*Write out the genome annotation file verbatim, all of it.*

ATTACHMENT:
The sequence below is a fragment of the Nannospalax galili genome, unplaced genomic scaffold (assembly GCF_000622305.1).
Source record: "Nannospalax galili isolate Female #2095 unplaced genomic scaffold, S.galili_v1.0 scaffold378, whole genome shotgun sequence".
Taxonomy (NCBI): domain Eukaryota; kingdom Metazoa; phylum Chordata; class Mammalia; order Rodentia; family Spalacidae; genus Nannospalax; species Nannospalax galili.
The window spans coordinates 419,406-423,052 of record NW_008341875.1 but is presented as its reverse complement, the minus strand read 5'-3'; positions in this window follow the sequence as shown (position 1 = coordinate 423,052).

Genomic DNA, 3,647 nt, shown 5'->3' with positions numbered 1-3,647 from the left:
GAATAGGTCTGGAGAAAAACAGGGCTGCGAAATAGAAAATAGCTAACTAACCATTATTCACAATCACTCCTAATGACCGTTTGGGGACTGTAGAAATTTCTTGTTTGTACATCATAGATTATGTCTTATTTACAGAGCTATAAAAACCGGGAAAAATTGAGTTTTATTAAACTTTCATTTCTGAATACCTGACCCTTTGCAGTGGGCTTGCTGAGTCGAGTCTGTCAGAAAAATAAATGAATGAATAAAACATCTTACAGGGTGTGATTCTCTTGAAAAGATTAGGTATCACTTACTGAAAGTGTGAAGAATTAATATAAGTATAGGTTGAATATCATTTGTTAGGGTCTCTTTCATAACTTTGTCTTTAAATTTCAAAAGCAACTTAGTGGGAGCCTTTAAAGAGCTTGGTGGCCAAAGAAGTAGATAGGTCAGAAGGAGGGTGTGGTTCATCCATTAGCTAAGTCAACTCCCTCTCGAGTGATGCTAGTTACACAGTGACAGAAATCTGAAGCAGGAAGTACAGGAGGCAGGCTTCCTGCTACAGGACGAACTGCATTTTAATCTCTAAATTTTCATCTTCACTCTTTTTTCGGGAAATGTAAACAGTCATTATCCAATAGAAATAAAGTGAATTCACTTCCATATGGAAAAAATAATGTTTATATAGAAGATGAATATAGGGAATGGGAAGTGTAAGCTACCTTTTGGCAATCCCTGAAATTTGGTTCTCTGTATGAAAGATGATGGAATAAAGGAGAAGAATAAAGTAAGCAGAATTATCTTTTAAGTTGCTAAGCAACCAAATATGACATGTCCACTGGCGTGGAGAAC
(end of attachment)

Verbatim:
The sequence below is a fragment of the Nannospalax galili genome, unplaced genomic scaffold (assembly GCF_000622305.1).
Source record: "Nannospalax galili isolate Female #2095 unplaced genomic scaffold, S.galili_v1.0 scaffold378, whole genome shotgun sequence".
Taxonomy (NCBI): domain Eukaryota; kingdom Metazoa; phylum Chordata; class Mammalia; order Rodentia; family Spalacidae; genus Nannospalax; species Nannospalax galili.
The window spans coordinates 419,406-423,052 of record NW_008341875.1 but is presented as its reverse complement, the minus strand read 5'-3'; positions in this window follow the sequence as shown (position 1 = coordinate 423,052).

Genomic DNA, 3,647 nt, shown 5'->3' with positions numbered 1-3,647 from the left:
GAATAGGTCTGGAGAAAAACAGGGCTGCGAAATAGAAAATAGCTAACTAACCATTATTCACAATCACTCCTAATGACCGTTTGGGGACTGTAGAAATTTCTTGTTTGTACATCATAGATTATGTCTTATTTACAGAGCTATAAAAACCGGGAAAAATTGAGTTTTATTAAACTTTCATTTCTGAATACCTGACCCTTTGCAGTGGGCTTGCTGAGTCGAGTCTGTCAGAAAAATAAATGAATGAATAAAACATCTTACAGGGTGTGATTCTCTTGAAAAGATTAGGTATCACTTACTGAAAGTGTGAAGAATTAATATAAGTATAGGTTGAATATCATTTGTTAGGGTCTCTTTCATAACTTTGTCTTTAAATTTCAAAAGCAACTTAGTGGGAGCCTTTAAAGAGCTTGGTGGCCAAAGAAGTAGATAGGTCAGAAGGAGGGTGTGGTTCATCCATTAGCTAAGTCAACTCCCTCTCGAGTGATGCTAGTTACACAGTGACAGAAATCTGAAGCAGGAAGTACAGGAGGCAGGCTTCCTGCTACAGGACGAACTGCATTTTAATCTCTAAATTTTCATCTTCACTCTTTTTTCGGGAAATGTAAACAGTCATTATCCAATAGAAATAAAGTGAATTCACTTCCATATGGAAAAAATAATGTTTATATAGAAGATGAATATAGGGAATGGGAAGTGTAAGCTACCTTTTGGCAATCCCTGAAATTTGGTTCTCTGTATGAAAGATGATGGAATAAAGGAGAAGAATAAAGTAAGCAGAATTATCTTTTAAGTTGCTAAGCAACCAAATATGACATGTCCACTGGCGTGGAGAAC